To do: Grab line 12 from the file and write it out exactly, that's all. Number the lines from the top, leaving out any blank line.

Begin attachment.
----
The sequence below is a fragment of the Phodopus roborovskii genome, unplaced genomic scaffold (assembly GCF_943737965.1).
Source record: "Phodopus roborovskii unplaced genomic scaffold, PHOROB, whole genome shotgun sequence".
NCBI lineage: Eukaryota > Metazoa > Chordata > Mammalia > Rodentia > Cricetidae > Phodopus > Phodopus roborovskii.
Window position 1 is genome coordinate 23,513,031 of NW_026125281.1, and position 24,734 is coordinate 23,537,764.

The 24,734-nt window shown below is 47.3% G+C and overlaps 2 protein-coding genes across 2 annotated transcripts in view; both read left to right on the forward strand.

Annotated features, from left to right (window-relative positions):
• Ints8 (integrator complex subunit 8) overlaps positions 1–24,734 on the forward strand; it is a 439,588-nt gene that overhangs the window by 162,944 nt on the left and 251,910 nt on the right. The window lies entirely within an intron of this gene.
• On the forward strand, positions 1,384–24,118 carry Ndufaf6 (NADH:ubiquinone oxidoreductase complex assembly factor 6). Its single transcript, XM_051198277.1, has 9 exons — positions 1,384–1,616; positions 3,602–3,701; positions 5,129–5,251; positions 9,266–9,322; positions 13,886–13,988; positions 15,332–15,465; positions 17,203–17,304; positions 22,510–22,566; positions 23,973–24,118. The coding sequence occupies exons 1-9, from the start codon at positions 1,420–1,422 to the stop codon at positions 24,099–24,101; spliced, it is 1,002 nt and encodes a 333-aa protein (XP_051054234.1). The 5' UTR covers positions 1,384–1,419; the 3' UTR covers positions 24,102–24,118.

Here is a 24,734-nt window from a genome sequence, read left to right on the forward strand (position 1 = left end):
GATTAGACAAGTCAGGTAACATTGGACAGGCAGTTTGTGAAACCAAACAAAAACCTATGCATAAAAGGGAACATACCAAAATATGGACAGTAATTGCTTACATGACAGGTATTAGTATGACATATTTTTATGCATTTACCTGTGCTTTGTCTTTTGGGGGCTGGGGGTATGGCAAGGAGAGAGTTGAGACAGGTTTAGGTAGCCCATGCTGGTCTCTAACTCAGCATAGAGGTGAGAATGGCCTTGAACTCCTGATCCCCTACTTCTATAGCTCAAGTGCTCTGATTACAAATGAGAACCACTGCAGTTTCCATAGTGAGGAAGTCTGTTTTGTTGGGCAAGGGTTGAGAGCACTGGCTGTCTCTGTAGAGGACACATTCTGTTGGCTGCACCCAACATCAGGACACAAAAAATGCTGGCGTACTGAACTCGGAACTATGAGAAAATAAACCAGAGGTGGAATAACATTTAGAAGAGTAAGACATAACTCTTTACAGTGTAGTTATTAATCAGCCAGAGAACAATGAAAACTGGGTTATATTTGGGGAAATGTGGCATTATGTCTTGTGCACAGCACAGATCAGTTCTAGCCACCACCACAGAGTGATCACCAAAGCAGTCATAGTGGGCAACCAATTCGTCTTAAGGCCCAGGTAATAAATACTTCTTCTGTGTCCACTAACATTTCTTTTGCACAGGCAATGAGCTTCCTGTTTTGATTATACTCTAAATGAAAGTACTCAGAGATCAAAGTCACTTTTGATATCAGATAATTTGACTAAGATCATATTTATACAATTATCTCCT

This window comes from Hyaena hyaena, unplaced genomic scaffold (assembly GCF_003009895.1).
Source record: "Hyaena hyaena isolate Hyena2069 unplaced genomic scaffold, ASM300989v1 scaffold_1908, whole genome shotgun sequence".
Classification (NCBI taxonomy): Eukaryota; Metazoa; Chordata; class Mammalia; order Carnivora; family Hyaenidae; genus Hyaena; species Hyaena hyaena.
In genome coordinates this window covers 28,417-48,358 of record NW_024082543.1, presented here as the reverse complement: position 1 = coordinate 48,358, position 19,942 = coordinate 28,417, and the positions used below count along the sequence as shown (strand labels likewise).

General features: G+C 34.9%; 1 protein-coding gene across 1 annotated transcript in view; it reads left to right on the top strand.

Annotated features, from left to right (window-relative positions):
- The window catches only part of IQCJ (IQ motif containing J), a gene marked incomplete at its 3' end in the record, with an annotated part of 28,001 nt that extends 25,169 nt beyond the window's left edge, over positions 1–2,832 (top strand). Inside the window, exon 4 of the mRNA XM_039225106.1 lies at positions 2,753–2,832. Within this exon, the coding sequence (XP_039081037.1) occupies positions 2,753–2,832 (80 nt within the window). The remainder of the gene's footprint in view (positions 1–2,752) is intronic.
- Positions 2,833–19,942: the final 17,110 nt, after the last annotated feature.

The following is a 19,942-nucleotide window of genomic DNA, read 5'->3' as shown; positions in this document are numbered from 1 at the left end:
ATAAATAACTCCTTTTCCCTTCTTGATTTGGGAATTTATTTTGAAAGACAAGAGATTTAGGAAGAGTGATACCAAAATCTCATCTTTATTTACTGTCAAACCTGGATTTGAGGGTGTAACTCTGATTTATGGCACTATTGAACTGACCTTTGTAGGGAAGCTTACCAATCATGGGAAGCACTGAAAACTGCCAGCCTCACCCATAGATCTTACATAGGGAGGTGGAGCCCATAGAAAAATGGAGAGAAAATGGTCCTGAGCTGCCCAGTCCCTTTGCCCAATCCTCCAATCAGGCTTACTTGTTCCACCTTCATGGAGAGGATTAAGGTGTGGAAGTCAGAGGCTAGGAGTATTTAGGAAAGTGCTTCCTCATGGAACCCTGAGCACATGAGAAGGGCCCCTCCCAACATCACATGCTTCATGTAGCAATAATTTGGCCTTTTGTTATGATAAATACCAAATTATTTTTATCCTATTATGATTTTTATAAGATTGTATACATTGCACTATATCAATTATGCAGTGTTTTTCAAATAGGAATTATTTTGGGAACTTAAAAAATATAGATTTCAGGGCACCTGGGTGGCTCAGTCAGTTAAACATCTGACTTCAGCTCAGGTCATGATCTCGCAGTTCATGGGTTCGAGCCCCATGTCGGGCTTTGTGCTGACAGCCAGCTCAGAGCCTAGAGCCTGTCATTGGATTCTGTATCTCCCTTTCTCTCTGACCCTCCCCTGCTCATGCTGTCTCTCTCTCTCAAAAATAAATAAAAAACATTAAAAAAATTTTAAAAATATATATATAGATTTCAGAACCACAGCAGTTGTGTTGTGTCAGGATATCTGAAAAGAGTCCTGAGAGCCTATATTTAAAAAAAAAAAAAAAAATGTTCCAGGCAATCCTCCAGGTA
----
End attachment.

Source record: "Hyaena hyaena isolate Hyena2069 unplaced genomic scaffold, ASM300989v1 scaffold_1908, whole genome shotgun sequence".